Overall, CFS performed the best among the three investigated feature engineering techniques. In CFS, a total of 11 variables were selected, including age, social phobia, obsessive-compulsive disorder, bulimia, total psychiatric outpatient visits within the first 6 months of enrollment, emergency visits (June), outpatient visits (October), kinds of antidepressants used within the first 6 months of enrollment, kinds of antipsychotics used within the first 6 months of enrollment, kinds of benzodiazepines used within the first 6 months of enrollment, and kinds of mood stabilizers used within the first 6 months of enrollment.
|Feature selection, method||Metric|
dAUC: area under the curve.
eCFS: correlation-based feature selection.
fSVM: support vector machine.
gRF: random forest.
hLGR: logistic regression.
iPCA: principal component analysis.
There are several strengths of our study. First, our study design included an unbiased patient selection process. Because participation in the NHI is mandatory and all residents of Taiwan can access health care with low copayment, referral bias is low and follow-up compliance is high. Second, our study was a population-based study and included a large sample from all hospitals in the country. With small-sample or single-hospital studies, which are popular in the existing literature, it is difficult to develop an index with high acceptance across the health care industry. Third, the data used in this study were derived from the NHI system in Taiwan. As an observational database, these data reflect current real-world diagnostic patterns.
The key findings in our study are as follows: (1) the rate of bipolar disorder conversion in patients with MDD was 19%; (2) the median duration of bipolar disorder conversion was 2.1 years (IQR 0.5-4.8 years); (3) the risk of bipolar disorder conversion in patients with MDD can be estimated using the kinds of antipsychotics used, kinds of antidepressants used, total psychiatric outpatient visits, kinds of benzodiazepines used within one visit, and use of mood stabilizers.
Although some studies have investigated the rate of MDD-to-bipolar disorder conversion and the risk factors for diagnostic change [- ], their results were inconsistent. The reported rates of bipolar disorder conversion vary from 0% to 37.5%. These divergent results may be due to differences in inclusion criteria and the follow-up duration. Previous studies demonstrated that the rate of unipolar-to-bipolar disorder conversion varies across depressive subpopulations [ , , , ]. For example, follow-up studies have noted somewhat higher conversion rates in depressed adolescents [ , , ] than in depressed adults [ , , , ]. Furthermore, some studies included inpatient subjects with depression [ , , , , - , , , ], whereas some studies included outpatient subjects with depression [ , , ]. The severity of depression in both groups (inpatient and outpatient groups) may differ, which could cause variation in the rates of bipolar disorder conversion. With regard to the duration from the index depressive episode to conversion, a longer follow-up period has been suggested to contribute to more diagnostic switching. The follow-up duration of previous studies ranged from 1 month to 40 years [ - ], which may be one of the major reasons for the different rates of bipolar disorder conversion. In our study, we included all patients with MDD, regardless of age, inpatient status, or outpatient status, and followed up these patients for more than 10 years. The rate of bipolar disorder conversion in patients with MDD was 19%.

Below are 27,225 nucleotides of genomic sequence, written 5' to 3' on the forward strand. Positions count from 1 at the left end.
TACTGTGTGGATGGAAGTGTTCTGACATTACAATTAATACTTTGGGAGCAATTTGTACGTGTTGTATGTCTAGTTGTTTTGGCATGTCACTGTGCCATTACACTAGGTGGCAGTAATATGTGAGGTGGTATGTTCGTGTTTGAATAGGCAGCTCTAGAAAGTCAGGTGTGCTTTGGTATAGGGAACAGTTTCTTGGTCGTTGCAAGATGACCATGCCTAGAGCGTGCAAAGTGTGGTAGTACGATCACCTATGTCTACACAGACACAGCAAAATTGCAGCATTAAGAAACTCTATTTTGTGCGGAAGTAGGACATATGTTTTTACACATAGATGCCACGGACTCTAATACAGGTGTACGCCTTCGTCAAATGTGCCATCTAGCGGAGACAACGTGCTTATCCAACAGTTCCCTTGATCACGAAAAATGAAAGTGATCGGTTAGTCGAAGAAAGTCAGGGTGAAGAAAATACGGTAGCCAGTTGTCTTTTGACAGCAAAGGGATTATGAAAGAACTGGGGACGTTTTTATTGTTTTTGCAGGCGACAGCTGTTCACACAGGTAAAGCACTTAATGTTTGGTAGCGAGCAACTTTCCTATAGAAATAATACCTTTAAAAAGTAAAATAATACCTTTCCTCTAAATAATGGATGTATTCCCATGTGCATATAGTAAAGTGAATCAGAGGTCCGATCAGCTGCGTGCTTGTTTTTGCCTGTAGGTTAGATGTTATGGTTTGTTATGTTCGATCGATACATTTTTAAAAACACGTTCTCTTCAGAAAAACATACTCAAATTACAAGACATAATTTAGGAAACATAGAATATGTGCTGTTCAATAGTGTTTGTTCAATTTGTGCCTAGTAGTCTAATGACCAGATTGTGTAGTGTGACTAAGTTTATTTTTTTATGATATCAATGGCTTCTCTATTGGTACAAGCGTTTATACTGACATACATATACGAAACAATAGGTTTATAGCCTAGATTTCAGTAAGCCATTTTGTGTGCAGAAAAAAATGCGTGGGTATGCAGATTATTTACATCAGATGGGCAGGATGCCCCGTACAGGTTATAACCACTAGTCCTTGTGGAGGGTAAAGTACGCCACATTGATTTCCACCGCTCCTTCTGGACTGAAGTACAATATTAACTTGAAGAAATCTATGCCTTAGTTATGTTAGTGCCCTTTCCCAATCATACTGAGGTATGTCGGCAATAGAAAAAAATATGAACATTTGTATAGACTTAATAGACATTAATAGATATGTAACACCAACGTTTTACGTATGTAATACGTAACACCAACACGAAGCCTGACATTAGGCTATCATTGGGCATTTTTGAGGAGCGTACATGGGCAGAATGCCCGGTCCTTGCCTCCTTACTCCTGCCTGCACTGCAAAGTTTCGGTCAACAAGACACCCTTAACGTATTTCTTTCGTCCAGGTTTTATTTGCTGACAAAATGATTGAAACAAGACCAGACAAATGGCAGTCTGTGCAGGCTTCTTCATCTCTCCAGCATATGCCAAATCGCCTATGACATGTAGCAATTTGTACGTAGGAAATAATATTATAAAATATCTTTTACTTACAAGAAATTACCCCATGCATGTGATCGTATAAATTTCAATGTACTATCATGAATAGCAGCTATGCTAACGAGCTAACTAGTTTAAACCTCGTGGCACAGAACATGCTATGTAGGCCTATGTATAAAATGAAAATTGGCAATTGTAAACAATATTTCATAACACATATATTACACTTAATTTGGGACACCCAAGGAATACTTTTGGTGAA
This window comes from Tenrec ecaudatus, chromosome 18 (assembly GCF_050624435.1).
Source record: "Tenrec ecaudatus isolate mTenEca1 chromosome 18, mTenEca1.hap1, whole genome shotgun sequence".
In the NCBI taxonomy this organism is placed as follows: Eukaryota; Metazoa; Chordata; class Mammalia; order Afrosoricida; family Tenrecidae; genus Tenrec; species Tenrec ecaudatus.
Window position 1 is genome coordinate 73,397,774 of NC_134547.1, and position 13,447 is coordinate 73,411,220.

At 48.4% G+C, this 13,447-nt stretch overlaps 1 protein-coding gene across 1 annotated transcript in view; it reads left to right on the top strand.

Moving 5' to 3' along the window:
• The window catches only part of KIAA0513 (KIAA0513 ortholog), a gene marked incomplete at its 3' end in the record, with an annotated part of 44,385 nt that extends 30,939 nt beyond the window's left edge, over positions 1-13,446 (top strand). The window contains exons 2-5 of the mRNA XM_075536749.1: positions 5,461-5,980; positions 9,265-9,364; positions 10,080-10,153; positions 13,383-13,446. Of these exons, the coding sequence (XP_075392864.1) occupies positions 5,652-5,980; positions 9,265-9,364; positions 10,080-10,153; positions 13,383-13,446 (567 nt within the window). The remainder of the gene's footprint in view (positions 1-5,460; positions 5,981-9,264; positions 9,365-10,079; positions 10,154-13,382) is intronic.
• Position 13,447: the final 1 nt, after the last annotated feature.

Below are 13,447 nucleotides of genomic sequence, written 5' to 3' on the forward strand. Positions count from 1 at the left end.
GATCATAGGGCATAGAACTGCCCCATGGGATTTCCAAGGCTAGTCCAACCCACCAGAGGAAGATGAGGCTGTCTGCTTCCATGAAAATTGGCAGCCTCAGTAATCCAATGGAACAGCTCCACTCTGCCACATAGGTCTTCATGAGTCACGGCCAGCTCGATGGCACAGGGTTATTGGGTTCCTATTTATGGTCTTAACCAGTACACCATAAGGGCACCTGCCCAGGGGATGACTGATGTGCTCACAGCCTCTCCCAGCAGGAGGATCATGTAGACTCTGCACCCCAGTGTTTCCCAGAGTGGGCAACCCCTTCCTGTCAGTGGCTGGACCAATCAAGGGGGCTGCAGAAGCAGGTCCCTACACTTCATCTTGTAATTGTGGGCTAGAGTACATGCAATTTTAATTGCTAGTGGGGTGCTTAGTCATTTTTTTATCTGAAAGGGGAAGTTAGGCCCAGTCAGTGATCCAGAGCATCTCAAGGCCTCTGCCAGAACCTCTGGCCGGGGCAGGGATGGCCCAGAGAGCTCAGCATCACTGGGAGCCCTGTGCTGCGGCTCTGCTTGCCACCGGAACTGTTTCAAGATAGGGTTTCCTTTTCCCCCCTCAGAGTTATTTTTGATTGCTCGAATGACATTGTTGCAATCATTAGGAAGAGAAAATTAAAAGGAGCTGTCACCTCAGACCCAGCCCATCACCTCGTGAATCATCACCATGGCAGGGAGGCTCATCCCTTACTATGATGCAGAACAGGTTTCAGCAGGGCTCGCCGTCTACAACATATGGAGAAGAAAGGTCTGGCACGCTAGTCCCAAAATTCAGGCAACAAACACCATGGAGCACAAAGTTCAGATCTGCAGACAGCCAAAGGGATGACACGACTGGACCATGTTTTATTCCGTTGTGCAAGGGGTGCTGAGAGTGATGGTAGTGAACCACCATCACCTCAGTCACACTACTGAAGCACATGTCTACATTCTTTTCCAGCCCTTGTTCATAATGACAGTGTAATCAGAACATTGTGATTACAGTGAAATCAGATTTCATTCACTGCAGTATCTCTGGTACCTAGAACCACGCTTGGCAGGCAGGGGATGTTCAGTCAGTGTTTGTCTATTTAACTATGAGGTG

With regard to the duration from the first depressive episode to bipolar disorder conversion, in the follow-up study by Winokur and Morrison involving 225 patients with depression from the “Iowa 500” series, nine of the patients showed signs of mania during the course of follow-up from 1 month to 20 years and eight of them had a manic episode within 3 years of their index admission . In the study by Rao and Nammalvar [ ], it was reported that 75% of conversions occurred within the first 3 years after the first attack of depression. Dunner et al reported that most switches occur within 18 months from the first depressive episode [ ]. In the study by Li et al, a mean time of 1.89-2.98 years for conversion was noted [ ]. Similar to previous studies, the results of our work showed that the median duration of MDD-to-bipolar disorder conversion was 2.1 years (IQR 0.5-4.8 years).
Antipsychotics could be augmented with antidepressants in patients with treatment-resistant depression or patients with depression having psychotic features . Our study identified the kinds of antipsychotics used as the optimal discriminator between bipolar converters and nonbipolar converters, and this finding may indicate that bipolar converters have more severe depressive symptoms or psychotic symptoms. This finding is consistent with the results of previous studies showing that psychosis and MDD severity are related to bipolar disorder conversion [ , , , , ]. Furthermore, in the study by Li et al, a history of a poor response to antidepressants was found to be related to bipolar disorder conversion [ ]. The authors considered a poor response to antidepressants when the antidepressant treatment regime was altered two or more times. Consistent with these results, our results showed that the kinds of antidepressants used were significant predictors of the risk of bipolar disorder conversion.